Monday, June 30, 2008

Lovecraft Conversation at Hypericon Nashville

Well, I suppose I felt a bit like Mr. Lovecraft when he went to his first amateur journalism convention. I certainly felt like a fish out of water. I'd never been to a convention before.

Yes, while I do go to trade shows all the time - big ones at the Sands, McCormick - but I'd never taken in a horror convention.

It was strange. People that I e-mail, and people whose books I read, I actually got to meet in person. I think that that's probably the impulse that Lovecraft got. All those 1 cent stamps and all those scribbled out letters he mailed, but he'd never MET anyone before.

And, amazingly to my complete surprise, people knew ME! I was on my cell phone, and someone rushed by on the way to a meeting, looked at my name tag, pointed at me, and said, "Hey! I know YOU. I'll catch you later!"

They'd either seen my stories at the +Horror Library+ and other publications, read my book reviews at Horror Mall, my posts at the T-12 blog, or best yet, they read the HPL blog. Very cool.

But I promised I'd tell you about Joe R. Lansdale.

He was the featured guest of honor at Hypericon and was there to talk about his new book Leather Maiden from Knopf.

He talked to me about Mr. Lovecraft and his circle.

Mr. Lansdale is well acquainted with Lovecraft, and more so with Robert E. Howard having often written stories reminiscent of Two-Gun Bob, written introductions and prefaces that discuss Howard.

So, we discussed the legacy of Mr. Lovecraft for a bit. After saying nice things about Mr. Lovecraft, he said he agreed that, "...he's the most important writer of horror after Poe."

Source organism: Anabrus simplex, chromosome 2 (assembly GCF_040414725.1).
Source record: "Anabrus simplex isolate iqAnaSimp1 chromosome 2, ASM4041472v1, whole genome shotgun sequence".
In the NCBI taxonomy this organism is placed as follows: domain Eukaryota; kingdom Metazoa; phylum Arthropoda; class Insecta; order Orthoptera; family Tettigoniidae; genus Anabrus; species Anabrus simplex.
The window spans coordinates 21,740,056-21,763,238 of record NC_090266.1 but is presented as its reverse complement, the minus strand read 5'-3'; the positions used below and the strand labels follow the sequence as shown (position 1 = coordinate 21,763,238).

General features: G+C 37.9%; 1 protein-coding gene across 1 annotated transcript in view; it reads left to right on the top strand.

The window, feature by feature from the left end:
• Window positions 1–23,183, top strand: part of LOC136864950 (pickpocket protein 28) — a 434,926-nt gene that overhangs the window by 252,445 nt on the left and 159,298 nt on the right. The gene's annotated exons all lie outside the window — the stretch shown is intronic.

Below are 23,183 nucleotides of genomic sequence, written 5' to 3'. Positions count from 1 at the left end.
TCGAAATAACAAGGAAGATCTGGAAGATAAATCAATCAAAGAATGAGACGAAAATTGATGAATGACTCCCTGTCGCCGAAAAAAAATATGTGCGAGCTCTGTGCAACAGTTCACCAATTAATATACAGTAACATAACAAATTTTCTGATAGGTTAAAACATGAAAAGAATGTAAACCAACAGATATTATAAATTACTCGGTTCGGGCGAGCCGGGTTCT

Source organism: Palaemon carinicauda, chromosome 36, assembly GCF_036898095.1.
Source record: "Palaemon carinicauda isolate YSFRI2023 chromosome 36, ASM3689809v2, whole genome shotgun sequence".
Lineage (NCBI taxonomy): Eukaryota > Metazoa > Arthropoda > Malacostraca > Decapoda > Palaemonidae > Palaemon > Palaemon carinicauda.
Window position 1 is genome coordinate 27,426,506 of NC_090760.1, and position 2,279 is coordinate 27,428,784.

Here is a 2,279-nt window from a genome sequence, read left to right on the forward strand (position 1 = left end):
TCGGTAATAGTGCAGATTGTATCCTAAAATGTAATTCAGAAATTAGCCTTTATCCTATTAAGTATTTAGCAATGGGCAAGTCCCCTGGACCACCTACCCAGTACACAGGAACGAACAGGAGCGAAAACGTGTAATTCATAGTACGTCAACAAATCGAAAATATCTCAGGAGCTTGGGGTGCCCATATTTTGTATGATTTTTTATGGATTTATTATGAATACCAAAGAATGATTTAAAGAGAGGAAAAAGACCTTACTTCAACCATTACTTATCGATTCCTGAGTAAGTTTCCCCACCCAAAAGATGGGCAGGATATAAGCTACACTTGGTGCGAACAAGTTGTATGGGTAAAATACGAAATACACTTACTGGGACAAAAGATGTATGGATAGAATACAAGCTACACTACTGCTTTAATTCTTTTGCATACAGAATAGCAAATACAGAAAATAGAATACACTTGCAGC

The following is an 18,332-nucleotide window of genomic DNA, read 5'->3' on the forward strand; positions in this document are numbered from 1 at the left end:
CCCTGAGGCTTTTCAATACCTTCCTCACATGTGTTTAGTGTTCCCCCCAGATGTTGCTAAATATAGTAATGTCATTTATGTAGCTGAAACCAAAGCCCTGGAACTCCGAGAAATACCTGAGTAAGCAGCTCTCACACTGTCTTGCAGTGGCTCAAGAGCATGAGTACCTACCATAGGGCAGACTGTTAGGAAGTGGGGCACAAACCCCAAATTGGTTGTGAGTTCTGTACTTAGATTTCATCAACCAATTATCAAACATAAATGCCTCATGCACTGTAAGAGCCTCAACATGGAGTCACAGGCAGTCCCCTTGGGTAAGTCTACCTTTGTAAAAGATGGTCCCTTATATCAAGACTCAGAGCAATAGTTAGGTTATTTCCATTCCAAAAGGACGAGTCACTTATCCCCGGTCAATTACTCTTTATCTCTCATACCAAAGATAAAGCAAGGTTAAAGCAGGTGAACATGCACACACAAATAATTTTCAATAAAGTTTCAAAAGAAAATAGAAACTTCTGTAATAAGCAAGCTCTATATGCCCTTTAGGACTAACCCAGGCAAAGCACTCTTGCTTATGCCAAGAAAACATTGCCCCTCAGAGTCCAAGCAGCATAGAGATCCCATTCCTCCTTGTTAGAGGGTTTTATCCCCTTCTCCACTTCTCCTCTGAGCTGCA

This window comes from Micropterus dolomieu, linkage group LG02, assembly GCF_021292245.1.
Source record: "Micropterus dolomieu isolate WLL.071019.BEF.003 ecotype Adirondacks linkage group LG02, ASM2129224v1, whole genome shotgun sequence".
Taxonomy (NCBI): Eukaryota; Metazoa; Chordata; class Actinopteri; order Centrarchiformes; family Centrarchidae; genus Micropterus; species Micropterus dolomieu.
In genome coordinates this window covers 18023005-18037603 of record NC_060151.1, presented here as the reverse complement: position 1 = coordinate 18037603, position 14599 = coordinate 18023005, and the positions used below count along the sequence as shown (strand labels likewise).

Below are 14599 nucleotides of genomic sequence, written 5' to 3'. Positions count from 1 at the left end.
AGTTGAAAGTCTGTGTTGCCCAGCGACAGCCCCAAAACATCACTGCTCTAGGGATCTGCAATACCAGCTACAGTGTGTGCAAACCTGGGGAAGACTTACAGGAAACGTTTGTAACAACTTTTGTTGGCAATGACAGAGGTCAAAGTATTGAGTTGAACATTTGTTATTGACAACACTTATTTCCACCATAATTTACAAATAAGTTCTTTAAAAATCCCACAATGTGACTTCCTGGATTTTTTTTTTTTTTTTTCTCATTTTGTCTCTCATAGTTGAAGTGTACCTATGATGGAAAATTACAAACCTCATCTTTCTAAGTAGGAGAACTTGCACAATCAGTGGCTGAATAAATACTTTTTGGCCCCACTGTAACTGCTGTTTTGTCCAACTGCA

I said that I've found that readers either like Lovecraft or they don't. Many don't.

We agreed that Lovecraft had a unique and old way of writing. Antiquarian. We laughed that even in Lovecraft's day his writing was considered old fashioned. That's when Mr. Lansdale stated that Lovecraft is one of those writers that when you read him, his story actually transcends the way he writes, transcends the words on the page, that you get past his style to the impact of the story itself, and that was his strength.

We both felt that while Lovecraft was arguably the more important writer, it was HPL's buddy, Robert E. Howard, that was the more pure story-teller.

That was all the time we had to talk, though.

I had to hurry off to talk to other people (like Fran Friel, my Stoker nominee & T-12 friend; publisher Jason Sizemore of Apex Magazine; Steven Shrewsbury author of Hawg; and Shane Moore), while there were many other folks who wanted to talk to Mr. Lansdale.

And, yes, Mr. Lansdale was a terrific, warm, nice guy. You'll have to meet him sometime.

1 comment:

Fran Friel said...

It was a highlight of Hypericon for me to get to hang out with you, Chris. And I'm thrilled that you got to meet Joe. I was also surprised to find that the two of you were fellow HPL experts.

One of these days you need to get up on those panels and share your HPL and writing wisdom. It's obvious folks are hungry for it.



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